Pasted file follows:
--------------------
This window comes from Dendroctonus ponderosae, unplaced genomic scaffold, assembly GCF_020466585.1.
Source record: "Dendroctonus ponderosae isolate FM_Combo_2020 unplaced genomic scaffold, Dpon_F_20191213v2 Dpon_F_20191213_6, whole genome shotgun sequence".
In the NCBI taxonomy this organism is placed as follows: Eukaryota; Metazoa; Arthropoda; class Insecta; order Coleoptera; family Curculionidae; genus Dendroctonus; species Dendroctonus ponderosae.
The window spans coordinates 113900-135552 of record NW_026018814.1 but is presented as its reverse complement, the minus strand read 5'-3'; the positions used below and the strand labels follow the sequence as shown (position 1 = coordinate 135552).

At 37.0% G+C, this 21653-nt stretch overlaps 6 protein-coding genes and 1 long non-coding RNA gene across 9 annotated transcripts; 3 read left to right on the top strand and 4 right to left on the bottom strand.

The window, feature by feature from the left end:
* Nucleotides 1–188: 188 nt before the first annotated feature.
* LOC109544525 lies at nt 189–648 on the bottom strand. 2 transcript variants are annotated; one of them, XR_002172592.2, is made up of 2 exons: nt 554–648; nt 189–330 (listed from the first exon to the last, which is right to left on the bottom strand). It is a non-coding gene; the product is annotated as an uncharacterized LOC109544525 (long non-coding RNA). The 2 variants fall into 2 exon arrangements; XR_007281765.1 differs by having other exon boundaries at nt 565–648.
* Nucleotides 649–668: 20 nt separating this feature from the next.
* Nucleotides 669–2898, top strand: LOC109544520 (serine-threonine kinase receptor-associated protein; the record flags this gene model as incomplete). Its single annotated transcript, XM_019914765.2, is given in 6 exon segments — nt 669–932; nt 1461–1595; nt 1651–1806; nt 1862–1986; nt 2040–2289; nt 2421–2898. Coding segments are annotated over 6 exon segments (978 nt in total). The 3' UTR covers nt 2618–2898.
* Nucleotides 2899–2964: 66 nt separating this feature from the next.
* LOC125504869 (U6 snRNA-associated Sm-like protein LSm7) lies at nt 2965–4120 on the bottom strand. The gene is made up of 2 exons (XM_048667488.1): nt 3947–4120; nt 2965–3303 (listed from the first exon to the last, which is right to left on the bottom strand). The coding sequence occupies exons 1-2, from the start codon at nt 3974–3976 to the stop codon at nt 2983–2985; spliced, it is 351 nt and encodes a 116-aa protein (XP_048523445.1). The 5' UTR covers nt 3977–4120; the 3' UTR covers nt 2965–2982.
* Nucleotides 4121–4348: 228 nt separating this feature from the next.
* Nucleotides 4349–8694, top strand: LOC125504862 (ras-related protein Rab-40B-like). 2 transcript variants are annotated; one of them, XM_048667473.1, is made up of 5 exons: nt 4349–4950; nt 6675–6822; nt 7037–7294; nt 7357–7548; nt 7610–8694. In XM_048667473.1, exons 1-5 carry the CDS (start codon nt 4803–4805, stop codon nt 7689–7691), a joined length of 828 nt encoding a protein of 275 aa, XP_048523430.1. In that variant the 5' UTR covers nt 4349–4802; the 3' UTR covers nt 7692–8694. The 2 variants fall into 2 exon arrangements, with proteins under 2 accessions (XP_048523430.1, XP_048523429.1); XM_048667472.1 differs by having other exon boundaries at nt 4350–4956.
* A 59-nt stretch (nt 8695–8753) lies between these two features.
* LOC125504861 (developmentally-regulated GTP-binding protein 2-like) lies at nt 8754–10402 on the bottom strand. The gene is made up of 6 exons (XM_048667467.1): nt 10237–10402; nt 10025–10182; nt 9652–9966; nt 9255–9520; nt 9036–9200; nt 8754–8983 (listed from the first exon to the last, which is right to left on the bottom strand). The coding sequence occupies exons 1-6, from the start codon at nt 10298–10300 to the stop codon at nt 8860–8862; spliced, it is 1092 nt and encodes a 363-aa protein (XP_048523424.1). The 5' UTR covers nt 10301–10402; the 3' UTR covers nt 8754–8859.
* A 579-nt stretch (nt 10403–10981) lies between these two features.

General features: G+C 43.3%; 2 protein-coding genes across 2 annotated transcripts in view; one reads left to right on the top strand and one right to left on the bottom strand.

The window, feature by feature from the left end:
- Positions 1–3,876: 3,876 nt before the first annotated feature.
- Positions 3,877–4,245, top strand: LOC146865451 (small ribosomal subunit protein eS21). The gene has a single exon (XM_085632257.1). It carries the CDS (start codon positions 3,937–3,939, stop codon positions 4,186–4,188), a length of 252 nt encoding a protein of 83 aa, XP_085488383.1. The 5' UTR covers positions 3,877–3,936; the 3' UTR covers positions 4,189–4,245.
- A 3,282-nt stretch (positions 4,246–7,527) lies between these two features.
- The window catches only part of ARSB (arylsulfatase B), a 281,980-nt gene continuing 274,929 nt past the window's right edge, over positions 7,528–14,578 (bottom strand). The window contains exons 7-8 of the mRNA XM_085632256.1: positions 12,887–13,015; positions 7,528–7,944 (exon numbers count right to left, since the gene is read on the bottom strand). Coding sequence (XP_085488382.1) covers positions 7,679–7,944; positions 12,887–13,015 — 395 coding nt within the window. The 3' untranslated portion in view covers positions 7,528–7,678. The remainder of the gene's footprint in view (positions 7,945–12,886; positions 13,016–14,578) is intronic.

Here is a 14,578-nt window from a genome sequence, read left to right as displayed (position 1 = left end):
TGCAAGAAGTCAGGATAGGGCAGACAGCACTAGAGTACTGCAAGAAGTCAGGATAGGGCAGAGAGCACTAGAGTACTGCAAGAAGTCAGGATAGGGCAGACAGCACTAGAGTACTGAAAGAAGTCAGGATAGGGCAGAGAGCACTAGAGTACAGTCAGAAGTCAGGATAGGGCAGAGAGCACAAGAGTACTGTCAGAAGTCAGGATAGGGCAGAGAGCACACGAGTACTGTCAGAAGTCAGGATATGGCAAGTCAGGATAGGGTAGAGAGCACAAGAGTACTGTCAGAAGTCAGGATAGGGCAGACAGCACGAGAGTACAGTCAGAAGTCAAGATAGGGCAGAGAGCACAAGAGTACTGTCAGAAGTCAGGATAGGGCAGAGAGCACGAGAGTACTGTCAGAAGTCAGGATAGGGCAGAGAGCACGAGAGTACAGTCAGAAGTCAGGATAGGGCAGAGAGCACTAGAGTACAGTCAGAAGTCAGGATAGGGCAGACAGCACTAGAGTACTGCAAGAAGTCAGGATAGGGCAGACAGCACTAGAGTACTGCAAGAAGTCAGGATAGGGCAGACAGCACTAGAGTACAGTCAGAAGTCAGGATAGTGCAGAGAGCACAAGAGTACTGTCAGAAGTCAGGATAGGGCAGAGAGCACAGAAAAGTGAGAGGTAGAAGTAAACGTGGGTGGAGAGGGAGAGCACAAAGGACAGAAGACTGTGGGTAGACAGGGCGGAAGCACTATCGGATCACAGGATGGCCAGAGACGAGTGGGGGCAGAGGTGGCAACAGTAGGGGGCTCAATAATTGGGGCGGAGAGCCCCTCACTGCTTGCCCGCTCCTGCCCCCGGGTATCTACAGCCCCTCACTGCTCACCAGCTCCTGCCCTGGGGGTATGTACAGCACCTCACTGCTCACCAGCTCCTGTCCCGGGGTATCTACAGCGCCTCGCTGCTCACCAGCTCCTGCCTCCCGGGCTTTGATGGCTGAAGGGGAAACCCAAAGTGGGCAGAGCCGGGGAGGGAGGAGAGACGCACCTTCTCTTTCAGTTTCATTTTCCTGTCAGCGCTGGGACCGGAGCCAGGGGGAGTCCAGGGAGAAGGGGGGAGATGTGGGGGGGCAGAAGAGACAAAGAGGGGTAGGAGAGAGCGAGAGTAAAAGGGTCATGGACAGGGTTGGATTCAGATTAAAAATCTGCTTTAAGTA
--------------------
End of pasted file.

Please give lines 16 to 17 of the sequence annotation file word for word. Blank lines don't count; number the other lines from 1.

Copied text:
* LOC125504861 (developmentally-regulated GTP-binding protein 2-like) lies at nt 8754–10402 on the bottom strand. The gene is made up of 6 exons (XM_048667467.1): nt 10237–10402; nt 10025–10182; nt 9652–9966; nt 9255–9520; nt 9036–9200; nt 8754–8983 (listed from the first exon to the last, which is right to left on the bottom strand). The coding sequence occupies exons 1-6, from the start codon at nt 10298–10300 to the stop codon at nt 8860–8862; spliced, it is 1092 nt and encodes a 363-aa protein (XP_048523424.1). The 5' UTR covers nt 10301–10402; the 3' UTR covers nt 8754–8859.
* A 579-nt stretch (nt 10403–10981) lies between these two features.